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Date: Thu, 16 Oct 97 10:45:18 CDT
From: NY-Transfer-News@abbie.blythe.org
Subject: Labor News from Australia/GL Wkly
Labor News from Australia/GL Wkly
id BAA19700; Thu, 16 Oct 1997 01:20:52 -0400

Rio Tinto attacks the right to picket

By James Vassilopoulos,
in Green Left Weekly
#293 (15 October 1997)

Coal & Allied, a subsidiary of Rio Tinto, has begun its attempt before the NSW Supreme Court to severely limit the right to picket in the strike against the Hunter Valley No 1 mine.

The case began in the courts on October 7, after the Australian Industrial Relations Commission gave Rio Tinto the go-ato attempt to stop the picket line from being "obstructive" and potentially to sue 11 union officials and members.

Rio Tinto is concentrating on undermining the picket line in the Hunter Valley. According to the multinational's barrister, John West QC, "Protected action [industrial action permitted under the Workplace Relations Act] does not mean all action. It doesn't include picketing, and it certainly doesn't include illegal picketing."

If Rio Tinto wins this case, the Hunter Valley strikers will not legally be able to picket and to stop coal from leaving the mine. A strike in that situation would be almost completely pointless.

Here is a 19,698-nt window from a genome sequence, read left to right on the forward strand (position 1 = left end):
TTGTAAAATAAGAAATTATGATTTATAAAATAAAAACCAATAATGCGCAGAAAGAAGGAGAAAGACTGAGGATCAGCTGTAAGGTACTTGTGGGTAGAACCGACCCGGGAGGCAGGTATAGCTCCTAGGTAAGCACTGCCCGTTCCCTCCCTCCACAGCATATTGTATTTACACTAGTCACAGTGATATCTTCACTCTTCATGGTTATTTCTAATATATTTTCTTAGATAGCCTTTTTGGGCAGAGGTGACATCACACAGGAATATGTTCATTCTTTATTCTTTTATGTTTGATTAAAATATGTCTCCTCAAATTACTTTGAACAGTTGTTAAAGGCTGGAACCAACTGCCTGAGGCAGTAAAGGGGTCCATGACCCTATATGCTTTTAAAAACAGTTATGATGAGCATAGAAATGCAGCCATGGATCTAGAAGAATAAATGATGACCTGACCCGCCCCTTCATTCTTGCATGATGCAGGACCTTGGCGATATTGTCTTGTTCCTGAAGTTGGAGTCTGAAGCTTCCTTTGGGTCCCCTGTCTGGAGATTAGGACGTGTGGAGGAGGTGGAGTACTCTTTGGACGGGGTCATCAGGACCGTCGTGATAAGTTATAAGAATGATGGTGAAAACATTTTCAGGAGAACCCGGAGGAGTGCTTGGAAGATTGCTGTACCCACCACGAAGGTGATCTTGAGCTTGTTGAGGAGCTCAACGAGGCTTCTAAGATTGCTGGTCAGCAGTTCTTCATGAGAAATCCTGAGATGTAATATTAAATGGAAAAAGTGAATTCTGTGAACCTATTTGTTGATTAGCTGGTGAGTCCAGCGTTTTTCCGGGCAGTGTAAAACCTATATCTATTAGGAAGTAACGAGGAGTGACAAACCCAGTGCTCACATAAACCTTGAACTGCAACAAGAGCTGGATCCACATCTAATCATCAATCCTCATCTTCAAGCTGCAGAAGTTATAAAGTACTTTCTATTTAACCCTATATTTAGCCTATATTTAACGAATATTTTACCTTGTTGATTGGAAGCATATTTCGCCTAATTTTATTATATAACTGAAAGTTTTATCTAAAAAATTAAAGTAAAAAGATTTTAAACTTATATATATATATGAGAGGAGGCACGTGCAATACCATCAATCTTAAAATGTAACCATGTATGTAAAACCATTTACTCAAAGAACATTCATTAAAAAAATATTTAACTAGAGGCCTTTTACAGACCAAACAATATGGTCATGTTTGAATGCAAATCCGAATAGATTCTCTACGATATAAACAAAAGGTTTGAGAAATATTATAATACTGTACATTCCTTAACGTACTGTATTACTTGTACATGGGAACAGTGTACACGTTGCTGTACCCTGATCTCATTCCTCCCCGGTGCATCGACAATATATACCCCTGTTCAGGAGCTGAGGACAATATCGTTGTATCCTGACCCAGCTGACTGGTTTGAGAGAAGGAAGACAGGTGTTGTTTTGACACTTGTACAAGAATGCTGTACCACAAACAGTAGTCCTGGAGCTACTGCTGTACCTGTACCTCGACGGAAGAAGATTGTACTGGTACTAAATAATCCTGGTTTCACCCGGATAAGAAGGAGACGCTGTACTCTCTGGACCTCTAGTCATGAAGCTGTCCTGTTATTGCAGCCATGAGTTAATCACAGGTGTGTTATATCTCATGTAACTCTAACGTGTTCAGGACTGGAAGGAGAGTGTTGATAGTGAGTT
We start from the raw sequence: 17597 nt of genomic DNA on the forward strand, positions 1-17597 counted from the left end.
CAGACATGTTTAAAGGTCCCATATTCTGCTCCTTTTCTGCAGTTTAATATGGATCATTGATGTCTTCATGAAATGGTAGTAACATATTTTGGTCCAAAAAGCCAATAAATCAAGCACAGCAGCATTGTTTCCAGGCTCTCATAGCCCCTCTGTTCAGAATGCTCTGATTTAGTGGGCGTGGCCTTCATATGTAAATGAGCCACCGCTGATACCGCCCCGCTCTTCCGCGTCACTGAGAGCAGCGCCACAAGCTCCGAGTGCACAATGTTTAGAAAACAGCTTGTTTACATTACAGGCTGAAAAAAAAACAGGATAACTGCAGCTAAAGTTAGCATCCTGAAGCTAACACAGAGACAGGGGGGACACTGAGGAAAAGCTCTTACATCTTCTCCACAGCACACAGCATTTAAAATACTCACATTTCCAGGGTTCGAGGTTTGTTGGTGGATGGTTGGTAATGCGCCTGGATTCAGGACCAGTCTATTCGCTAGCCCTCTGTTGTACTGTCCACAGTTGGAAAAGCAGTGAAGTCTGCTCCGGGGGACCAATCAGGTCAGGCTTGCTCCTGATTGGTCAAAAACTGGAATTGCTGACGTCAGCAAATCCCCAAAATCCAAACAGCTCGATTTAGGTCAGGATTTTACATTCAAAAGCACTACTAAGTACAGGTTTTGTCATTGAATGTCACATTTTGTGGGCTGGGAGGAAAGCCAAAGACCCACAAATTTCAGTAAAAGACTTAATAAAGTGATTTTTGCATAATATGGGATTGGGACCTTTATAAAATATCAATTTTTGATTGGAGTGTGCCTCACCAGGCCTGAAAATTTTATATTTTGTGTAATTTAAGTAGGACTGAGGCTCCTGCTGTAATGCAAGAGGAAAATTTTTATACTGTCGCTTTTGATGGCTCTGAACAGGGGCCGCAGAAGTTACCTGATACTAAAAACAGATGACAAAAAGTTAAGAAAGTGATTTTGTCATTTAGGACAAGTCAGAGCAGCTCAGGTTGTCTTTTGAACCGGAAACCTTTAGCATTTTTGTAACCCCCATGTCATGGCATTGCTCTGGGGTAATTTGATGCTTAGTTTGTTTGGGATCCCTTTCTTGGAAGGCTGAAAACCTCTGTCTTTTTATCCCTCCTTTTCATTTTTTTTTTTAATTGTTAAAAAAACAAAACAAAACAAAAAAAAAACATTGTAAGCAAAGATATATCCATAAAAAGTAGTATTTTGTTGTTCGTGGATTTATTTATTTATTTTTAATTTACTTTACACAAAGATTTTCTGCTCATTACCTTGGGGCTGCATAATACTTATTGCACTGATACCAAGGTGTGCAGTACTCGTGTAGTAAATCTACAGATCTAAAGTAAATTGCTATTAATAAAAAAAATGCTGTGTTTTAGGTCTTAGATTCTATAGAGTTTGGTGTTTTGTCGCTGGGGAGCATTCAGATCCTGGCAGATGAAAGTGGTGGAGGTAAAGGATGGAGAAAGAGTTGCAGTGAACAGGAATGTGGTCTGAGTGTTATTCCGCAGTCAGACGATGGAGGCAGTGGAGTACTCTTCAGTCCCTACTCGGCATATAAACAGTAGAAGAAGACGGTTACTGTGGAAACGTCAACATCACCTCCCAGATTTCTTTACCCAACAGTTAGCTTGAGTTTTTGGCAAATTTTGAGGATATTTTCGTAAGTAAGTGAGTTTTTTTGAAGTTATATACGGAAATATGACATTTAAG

Workers' bargaining position will be severely weakened. The giant company, which is on track to make profits of $1 billion this year, will gut conditions and have free rein to sack workers.

In a separate attack on the right to strike, a Victorian Court of Appeal decision makes it easier for businesses to take common law action against strikers. This court on October 6 overturned a ruling by a Supreme Court judge that the right to strike was a basic element of industrial relations.

The case involved a dispute at some 40 labour-hire companies. The decision means that employers can more easily seek common law damages and other repressive measures.

Rio Tinto's strategy is clear. It wants to break the coal mining union, like it has broken other unions in the metalliferous mines. By signing enterprise bargaining agreements at its other mines, it seeks to pick off one mine at a time.

To break the picket line and get coal moving, Rio Tinto called on the AIRC to order train drivers in the Public Transport Union to cross the picket line, unless there are "reasonable safety concerns", which it did on October 7. The leadership of the PTU has left the train drivers to take their own position on whether to break the picket line.

The company has built a 60-metre-long fence on either side of the railway tracks, to stop the picketers from blocking the train and to neutralise concerns of safety. Now it wants the Supreme Court to rule that the picket is illegal.

On October 1, the Construction, Forestry, Mining and Energy Union launched a 72-hour strike across 52 collieries, involving 8000 workers in what appeared to be major solidarity action for the embattled Hunter miners. The immediate cause of the strike was Rio Tinto issuing writs against 11 union activists and officials.